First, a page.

Deforestation, soil erosion, and water pollution from a gold mine in Peru. Several environmental issues can result from a single activity.
By Jeremy Hance
Environmental issues are problems that impact the natural world, i.e. ecosystems, as well as the human beings who depend on them. Although environmental issues have been around since humans have (Plato complained of deforestation and resulting erosion in Greece), the modern movement concerned with environmental issues proceeded alongside, and often in response to, the rise of industrialization.
Current environmental issues include climate change, deforestation, biodiversity loss, pollution, invasive species, ecosystem destruction, ocean acidification, desertification, erosion, sprawl, fossil fuels, and overpopulation among many others.
Responses to environmental issues have included the creation of protected areas, such as national parks and wildlife reserves; laws to protect the habitat of endangered species; regulations on hunting and fishing; clean up of toxic pollution; international treaties to address global issues like depletion of the ozone layer; restoration of damaged ecosystems; reintroductions of wildlife; and others.
Since human beings are intimately connected to the environment, depending on it for clean water, food production, and breathable air, tackling environmental problems is about creating a better world for current and future generations. In recent decades, some environmental issues have moved beyond local and regional problems, to become global ones, such as climate change, mass extinction, and ocean acidification.
Deforestation in Borneo
Soil erosion in Madagascar following deforestation.
Air pollution in China.
Red ruffed lemurs are hunted by poachers
Littering / trash
Trash in Indonesia
Urban sprawl in Las Vegas
Forest fires in Indonesia produce greenhouse gases that contribute to climate change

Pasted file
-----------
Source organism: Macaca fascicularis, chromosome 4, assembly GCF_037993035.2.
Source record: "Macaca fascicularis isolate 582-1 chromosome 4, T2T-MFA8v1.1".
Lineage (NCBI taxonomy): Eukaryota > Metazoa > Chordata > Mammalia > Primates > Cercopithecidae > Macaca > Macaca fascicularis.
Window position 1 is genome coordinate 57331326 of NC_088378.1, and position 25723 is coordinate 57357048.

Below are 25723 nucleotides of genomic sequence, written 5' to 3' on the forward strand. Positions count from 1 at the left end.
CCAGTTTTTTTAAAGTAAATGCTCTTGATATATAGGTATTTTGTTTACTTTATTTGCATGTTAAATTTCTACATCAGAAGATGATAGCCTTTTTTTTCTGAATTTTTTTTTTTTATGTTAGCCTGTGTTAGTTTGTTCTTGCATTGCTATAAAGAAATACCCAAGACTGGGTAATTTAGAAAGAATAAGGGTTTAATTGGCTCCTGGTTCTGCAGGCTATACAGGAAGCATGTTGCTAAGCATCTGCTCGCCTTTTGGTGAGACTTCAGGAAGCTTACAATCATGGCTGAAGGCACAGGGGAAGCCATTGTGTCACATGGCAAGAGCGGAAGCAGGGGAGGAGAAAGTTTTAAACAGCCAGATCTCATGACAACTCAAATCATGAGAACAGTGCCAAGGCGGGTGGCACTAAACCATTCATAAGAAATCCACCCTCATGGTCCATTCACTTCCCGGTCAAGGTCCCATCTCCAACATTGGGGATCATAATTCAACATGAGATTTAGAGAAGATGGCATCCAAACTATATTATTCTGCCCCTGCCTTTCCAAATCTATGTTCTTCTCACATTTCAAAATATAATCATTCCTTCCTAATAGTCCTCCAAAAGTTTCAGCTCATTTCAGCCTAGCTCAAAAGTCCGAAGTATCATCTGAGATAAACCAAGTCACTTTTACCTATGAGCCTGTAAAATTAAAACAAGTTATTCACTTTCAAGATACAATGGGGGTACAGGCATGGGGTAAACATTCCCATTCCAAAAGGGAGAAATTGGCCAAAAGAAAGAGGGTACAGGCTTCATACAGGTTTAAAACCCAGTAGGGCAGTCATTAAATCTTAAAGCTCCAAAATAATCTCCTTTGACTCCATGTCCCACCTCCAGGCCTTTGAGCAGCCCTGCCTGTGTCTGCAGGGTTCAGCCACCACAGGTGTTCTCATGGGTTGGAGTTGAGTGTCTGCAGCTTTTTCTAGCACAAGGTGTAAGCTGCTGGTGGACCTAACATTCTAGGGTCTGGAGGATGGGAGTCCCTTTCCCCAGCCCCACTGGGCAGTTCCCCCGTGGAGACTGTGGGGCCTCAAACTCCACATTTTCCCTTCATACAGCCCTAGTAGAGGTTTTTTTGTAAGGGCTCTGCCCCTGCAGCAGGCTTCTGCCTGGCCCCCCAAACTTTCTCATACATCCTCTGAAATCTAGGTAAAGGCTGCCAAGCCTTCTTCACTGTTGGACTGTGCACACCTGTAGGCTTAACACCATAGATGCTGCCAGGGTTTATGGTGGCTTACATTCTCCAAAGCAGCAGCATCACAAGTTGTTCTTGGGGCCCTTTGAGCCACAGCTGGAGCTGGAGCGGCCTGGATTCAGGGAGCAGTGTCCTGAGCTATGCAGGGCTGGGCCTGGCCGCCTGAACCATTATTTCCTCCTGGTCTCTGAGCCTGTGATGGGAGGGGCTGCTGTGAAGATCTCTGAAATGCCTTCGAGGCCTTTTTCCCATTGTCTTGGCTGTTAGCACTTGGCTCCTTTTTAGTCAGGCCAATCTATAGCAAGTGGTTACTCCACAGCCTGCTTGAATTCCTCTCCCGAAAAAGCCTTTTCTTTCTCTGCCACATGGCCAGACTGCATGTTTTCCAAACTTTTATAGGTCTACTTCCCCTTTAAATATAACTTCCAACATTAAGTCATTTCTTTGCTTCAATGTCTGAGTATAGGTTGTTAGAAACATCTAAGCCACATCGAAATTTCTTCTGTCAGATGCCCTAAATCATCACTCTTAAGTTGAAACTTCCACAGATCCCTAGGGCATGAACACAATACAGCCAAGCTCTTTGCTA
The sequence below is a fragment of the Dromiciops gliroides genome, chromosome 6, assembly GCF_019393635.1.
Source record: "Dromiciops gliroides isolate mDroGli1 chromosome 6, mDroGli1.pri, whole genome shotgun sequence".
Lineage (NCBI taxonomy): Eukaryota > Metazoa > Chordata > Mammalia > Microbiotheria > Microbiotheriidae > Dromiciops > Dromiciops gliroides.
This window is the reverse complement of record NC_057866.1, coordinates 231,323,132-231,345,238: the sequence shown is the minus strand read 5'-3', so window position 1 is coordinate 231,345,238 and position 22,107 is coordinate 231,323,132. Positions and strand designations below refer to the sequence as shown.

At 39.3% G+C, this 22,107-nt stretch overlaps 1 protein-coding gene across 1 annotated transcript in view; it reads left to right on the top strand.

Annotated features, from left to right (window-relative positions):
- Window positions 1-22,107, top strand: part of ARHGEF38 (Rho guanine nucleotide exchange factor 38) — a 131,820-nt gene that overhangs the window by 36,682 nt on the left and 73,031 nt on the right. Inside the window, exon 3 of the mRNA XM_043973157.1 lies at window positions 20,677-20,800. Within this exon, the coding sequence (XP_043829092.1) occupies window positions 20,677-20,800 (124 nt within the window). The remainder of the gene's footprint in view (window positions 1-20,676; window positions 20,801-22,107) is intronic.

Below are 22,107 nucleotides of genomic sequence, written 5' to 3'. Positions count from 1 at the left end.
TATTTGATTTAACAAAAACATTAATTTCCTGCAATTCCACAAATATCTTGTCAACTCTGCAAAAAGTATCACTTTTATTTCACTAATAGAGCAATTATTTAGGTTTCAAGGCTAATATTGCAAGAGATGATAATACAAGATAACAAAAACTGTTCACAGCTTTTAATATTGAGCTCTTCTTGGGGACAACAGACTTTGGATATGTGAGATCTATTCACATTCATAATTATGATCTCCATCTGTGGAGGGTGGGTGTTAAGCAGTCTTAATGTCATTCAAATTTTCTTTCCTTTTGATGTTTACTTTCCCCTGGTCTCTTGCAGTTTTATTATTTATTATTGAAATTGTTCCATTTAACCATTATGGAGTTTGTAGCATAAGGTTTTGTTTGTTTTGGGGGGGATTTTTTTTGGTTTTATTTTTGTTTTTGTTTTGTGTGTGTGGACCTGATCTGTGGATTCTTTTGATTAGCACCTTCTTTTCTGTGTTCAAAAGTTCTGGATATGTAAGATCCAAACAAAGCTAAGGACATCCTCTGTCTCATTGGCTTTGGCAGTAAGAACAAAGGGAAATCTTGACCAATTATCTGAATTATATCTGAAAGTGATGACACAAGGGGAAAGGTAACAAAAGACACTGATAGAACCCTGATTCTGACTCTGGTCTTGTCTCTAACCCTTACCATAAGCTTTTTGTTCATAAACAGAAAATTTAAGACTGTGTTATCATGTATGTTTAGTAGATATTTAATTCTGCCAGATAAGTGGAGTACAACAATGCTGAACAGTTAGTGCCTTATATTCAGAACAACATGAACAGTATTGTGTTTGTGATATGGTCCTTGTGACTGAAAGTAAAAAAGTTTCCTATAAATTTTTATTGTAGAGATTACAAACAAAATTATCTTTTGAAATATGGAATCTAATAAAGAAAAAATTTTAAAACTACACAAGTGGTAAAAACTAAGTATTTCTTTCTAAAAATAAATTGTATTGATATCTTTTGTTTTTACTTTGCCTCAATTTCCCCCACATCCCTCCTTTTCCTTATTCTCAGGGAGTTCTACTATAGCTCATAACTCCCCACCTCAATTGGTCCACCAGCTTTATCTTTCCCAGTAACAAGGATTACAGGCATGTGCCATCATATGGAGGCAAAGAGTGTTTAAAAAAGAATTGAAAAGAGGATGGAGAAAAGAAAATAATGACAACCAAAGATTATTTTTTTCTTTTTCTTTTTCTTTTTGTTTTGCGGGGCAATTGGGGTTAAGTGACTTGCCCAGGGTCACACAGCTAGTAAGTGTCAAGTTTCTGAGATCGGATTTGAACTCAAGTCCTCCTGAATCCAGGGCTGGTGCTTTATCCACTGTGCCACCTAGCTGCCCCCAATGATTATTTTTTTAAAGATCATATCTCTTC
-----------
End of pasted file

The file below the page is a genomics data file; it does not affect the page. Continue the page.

Glaciers in places like Alaska are melting due to climate change
News on environmental issues
Like ancient humans, some lemurs slumber in caves
(12/05/2013) After playing, feeding, and socializing in trees all day, some ring-tailed lemurs (Lemur catta) take their nightly respite in caves, according to a new study in Madagascar Conservation and Development. The findings are important because this is the first time scientists have ever recorded primates regularly using caves (see video below).
World's biggest palm oil company makes zero deforestation commitment
(12/05/2013) Wilmar, the world's largest palm oil trader and a long-time target of environmentalists, has signed a landmark policy that commits the company to eliminate deforestation from its supply chain. The deal, if fully implemented, has the potential to transform the palm oil industry, which has emerged over the past decade as one of the world's most important drivers of tropical forest destruction.
Top scientists propose ambitious plans to safeguard world from devastating climate change
(12/05/2013) Two degrees is too much: that's the conclusion of a landmark new paper by top economists and climatologists, including James Hansen formerly of NASA. The paper, appearing in the open-access journal PLoS ONE, argues that global society must aim for only one degree Celsius of warming above pre-industrial levels to avoid the worst impact of climate change, and not the two degrees Celsius agreed on by the world's governments. But given that the world's governments are not yet on track to even achieve the two degree target, how could we lock in just one? A combination of renewable energy, nuclear power, and, most importantly, a rising price on carbon emissions, according to the eighteen scientists.
Humans are not apex predators, but meat-eating on the rise worldwide